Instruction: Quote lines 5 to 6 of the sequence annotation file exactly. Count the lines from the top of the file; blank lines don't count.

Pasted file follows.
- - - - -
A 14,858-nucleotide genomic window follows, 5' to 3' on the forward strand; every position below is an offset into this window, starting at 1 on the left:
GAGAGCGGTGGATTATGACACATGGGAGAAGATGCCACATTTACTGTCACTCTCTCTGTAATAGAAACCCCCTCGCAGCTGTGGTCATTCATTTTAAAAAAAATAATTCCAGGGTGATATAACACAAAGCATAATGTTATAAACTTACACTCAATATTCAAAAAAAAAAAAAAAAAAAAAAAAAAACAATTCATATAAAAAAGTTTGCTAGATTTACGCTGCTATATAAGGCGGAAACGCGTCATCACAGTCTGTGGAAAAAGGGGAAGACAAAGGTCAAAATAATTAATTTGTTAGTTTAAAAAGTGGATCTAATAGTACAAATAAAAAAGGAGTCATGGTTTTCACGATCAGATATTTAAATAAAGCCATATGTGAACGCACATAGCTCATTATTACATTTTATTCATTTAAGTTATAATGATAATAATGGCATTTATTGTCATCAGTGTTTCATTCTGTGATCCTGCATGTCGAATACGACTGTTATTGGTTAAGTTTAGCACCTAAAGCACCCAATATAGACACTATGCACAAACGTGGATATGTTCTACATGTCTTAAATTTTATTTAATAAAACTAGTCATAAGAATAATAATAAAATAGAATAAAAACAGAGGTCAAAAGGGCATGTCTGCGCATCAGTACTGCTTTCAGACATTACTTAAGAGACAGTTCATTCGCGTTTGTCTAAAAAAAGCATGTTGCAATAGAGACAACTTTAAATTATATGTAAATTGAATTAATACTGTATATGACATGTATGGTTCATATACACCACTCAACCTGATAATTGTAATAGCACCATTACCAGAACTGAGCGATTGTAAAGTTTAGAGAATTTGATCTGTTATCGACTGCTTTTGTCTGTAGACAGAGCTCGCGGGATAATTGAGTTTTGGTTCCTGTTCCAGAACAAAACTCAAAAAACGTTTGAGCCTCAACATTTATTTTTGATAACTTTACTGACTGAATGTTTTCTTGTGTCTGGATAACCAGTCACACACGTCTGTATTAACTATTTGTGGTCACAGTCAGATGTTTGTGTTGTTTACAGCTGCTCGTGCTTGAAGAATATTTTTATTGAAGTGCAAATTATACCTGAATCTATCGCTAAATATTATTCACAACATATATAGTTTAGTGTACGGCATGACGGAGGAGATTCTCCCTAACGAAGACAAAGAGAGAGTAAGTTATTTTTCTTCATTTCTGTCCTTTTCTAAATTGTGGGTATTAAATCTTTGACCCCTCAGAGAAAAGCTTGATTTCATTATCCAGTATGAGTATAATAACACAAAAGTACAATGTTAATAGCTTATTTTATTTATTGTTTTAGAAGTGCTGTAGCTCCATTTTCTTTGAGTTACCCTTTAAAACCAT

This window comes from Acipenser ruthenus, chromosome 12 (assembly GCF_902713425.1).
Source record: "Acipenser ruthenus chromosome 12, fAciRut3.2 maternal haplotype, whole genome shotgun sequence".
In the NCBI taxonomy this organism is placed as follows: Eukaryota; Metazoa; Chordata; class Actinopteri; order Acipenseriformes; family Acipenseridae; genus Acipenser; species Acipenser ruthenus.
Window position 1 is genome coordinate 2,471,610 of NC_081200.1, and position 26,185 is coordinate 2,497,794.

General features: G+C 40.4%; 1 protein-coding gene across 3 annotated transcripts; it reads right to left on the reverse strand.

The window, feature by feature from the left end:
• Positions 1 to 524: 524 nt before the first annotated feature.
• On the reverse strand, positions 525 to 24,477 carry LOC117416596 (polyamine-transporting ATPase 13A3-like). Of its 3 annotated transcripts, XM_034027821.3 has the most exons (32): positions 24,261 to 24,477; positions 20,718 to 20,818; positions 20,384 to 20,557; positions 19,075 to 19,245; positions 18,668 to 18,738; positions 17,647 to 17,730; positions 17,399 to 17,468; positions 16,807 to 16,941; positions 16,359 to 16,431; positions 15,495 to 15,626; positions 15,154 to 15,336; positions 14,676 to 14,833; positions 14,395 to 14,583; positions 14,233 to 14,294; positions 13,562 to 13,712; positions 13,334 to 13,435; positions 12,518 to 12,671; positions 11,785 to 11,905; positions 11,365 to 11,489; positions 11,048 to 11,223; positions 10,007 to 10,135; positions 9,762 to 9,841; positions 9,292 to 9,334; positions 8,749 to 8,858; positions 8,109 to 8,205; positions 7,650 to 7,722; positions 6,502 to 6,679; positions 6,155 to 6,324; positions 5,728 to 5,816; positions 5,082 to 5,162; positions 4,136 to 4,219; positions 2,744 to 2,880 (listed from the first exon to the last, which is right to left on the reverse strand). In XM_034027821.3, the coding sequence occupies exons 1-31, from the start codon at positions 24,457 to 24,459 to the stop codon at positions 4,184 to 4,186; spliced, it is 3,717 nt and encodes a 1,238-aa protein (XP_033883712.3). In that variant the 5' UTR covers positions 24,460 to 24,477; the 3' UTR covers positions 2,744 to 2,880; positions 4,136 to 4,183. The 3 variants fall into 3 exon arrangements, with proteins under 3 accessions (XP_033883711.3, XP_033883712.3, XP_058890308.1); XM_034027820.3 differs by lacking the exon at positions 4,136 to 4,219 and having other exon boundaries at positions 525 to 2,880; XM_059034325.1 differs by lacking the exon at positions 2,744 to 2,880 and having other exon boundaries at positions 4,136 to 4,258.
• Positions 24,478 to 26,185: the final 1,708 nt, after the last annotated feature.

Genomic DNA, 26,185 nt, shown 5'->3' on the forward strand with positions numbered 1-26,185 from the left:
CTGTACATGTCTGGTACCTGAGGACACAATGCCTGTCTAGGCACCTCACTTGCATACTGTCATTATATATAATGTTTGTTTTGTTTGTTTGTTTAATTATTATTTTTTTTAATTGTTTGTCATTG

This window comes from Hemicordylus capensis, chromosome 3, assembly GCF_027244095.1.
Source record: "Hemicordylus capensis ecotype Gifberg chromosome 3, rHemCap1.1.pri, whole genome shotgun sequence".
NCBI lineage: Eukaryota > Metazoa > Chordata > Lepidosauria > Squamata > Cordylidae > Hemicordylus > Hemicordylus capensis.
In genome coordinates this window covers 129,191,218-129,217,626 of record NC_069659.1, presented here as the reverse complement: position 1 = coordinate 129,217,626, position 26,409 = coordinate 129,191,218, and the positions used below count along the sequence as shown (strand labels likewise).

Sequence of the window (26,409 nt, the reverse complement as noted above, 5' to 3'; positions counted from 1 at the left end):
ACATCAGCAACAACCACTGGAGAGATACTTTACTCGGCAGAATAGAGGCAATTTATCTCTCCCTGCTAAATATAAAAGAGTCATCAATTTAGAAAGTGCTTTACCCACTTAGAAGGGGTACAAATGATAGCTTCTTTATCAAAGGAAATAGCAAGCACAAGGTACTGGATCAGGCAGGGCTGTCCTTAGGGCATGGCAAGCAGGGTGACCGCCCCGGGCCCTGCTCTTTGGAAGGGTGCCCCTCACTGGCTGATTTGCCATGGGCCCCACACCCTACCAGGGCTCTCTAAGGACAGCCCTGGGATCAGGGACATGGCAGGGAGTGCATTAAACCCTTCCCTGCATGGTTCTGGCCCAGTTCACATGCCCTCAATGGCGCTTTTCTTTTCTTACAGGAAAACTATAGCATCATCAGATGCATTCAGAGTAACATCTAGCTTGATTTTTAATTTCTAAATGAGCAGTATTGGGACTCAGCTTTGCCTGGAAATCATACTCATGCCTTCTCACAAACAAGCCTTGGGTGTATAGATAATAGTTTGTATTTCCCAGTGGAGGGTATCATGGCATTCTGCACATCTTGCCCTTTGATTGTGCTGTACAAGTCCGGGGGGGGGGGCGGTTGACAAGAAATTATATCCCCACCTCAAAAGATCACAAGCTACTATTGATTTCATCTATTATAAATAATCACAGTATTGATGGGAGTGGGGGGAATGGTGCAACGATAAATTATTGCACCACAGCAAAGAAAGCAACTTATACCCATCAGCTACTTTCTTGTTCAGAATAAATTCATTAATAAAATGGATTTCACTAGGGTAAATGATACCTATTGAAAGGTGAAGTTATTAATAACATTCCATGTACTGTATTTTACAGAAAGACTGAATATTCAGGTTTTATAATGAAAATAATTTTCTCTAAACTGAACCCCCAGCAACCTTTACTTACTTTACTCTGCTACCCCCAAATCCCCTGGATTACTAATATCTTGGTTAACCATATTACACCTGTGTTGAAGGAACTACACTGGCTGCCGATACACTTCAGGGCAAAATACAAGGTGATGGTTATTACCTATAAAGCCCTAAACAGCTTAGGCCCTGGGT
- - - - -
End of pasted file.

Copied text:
In the NCBI taxonomy this organism is placed as follows: Eukaryota; Metazoa; Chordata; class Actinopteri; order Acipenseriformes; family Acipenseridae; genus Acipenser; species Acipenser ruthenus.
Window position 1 is genome coordinate 2,471,610 of NC_081200.1, and position 26,185 is coordinate 2,497,794.